Future Supply Market Arrangements
LG Energy Group Limited is a third-party intermediary (TPI), headquartered in the North West of England. It provides services such as consultancy, procurement and bill validation to a number of large I&C clients, many of whom are house-hold names. The core principles of transparency, accountability and integrity are more than just a tag line, they run through all activities which LG Energy Group undertakes on behalf of its clients.
How big an issue is it that we do not currently regulate intermediaries in the energy market? Isthere a case for doing so? If so, how would we best do it? We are especially interested in frameworks that enable a wider variety and increased number of market participants to provide supply.
In common with many other markets, the energy market has its share of unscrupulous operatives who conduct their business at the detriment of their clients, however LG Energy Group believes that this group forms the minority of Third Party Intermediaries, with the majority operating in a fair and transparent manner. It is important to recognise this balance between the reputable and the disreputable TPIs when designing and implementing any form of regulation.
LG Energy Group would favour a form of self-regulation, rather than increase the scope of supplier licences, to regulate TPIs. In the main this is due to the fact that the spheres of operation of suppliers and TPIs have over recent years, merged in some areas of the market. Therefore, it would present suppliers with a conflict of interest if they were asked to regulate TPIs.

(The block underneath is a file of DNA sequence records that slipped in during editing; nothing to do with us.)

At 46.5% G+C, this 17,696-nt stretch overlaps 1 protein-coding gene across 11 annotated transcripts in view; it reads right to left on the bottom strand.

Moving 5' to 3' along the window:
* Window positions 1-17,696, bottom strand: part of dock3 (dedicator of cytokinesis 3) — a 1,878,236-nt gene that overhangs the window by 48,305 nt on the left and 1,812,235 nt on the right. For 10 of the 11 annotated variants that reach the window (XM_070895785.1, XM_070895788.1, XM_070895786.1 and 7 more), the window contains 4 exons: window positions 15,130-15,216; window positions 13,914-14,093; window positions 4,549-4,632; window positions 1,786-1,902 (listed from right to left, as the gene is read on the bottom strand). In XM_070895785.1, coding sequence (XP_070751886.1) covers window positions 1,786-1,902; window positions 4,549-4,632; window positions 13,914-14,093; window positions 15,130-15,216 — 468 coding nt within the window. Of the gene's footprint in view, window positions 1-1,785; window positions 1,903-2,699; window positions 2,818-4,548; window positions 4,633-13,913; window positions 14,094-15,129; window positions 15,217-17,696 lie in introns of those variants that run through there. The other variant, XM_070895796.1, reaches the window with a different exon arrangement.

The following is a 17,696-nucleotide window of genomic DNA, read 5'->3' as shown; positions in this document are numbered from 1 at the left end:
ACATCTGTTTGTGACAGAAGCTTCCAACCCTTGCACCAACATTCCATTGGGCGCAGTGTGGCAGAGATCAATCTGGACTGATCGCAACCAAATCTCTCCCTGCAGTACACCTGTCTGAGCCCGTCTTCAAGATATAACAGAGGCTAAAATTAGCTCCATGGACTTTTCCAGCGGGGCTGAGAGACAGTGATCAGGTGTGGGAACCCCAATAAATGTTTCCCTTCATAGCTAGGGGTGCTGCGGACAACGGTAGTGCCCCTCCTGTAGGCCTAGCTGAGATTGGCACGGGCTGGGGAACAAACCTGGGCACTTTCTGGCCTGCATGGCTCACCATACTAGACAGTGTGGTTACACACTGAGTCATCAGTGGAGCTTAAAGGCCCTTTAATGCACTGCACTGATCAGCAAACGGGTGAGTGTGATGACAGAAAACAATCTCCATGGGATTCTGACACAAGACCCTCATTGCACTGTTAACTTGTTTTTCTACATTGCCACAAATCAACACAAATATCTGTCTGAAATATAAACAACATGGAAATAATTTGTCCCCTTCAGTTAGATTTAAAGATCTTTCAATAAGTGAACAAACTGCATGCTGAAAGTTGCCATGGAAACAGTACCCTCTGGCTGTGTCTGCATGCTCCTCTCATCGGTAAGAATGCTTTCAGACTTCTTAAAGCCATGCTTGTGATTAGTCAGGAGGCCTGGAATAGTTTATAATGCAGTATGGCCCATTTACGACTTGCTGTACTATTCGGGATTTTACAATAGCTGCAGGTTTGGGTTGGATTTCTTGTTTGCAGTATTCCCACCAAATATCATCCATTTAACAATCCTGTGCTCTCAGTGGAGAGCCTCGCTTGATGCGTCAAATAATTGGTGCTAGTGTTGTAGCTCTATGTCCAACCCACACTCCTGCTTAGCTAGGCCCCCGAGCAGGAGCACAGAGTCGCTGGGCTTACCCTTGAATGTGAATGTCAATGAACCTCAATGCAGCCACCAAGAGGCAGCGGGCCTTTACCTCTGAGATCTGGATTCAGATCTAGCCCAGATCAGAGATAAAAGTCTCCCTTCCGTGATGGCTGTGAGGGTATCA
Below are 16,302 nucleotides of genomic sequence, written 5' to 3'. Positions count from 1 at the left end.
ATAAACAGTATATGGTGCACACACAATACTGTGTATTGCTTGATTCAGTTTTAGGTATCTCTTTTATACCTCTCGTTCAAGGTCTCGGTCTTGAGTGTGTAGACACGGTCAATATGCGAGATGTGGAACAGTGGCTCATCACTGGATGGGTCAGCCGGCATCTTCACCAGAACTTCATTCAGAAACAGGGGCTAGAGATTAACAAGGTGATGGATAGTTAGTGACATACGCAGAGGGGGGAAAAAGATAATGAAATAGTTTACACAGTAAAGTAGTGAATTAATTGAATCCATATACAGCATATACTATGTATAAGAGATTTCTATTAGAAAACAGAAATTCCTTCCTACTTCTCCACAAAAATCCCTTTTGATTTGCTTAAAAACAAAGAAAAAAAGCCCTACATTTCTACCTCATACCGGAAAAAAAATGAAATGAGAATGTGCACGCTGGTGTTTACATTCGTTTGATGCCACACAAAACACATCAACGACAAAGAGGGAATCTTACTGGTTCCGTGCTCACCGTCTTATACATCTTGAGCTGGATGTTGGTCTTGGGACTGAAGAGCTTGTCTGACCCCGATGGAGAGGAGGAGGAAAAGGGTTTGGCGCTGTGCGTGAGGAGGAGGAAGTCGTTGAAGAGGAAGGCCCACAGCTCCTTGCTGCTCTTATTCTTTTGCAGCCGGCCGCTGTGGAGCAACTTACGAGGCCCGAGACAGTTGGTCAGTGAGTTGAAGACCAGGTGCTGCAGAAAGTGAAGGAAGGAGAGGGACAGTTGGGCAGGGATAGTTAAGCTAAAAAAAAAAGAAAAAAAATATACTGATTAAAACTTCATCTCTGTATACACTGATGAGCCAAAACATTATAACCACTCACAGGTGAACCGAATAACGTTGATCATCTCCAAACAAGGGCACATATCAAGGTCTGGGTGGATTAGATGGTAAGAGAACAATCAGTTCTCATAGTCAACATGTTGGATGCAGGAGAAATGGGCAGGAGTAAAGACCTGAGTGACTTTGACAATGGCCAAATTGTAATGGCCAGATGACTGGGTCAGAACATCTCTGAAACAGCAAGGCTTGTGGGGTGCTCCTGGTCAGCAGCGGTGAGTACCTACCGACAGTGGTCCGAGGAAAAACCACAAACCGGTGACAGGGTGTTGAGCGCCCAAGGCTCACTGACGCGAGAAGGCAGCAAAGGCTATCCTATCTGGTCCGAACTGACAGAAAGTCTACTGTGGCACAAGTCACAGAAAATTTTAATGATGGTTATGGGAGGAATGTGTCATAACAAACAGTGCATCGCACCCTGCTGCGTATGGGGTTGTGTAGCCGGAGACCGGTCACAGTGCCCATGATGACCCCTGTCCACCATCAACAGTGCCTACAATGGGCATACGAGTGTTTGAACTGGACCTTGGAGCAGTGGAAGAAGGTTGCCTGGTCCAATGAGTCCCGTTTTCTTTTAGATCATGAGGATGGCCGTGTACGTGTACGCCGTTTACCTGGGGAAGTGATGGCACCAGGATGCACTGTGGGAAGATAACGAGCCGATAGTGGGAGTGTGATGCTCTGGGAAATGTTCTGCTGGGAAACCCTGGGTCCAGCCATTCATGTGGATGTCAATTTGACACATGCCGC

Self-regulation could be achieved through a code of conduct administered by a recognised industry body or association. The regulating body, would develop the code alongside government agencies and other stakeholders to ensure fitness for purpose. Once the code was implemented, the body would then be responsible for policing the activities of its membership and where necessary implement sanctions where members conduct fails to meet the requirements of the code. The requirement to be a signatory to the code could be voluntary for organisations, however as the code is promoted within the industry it should gain the necessary gravitas, such that customers are more likely to contract with TPI that is a member of the code than one who isn’t.
Looking further to the future, a review of the supply licence and related services traditionally assigned to the supplier and the division of the licence into more specific roles. Licences for these separated services would have less severe regulatory conditions and could allow intermediaries, or other organisations, to assume some of these roles, shifting the nexus of services away from the suppliers and introducing more competition into the market. Continuing developments in technology and the decentralisation of generation should help facilitate this.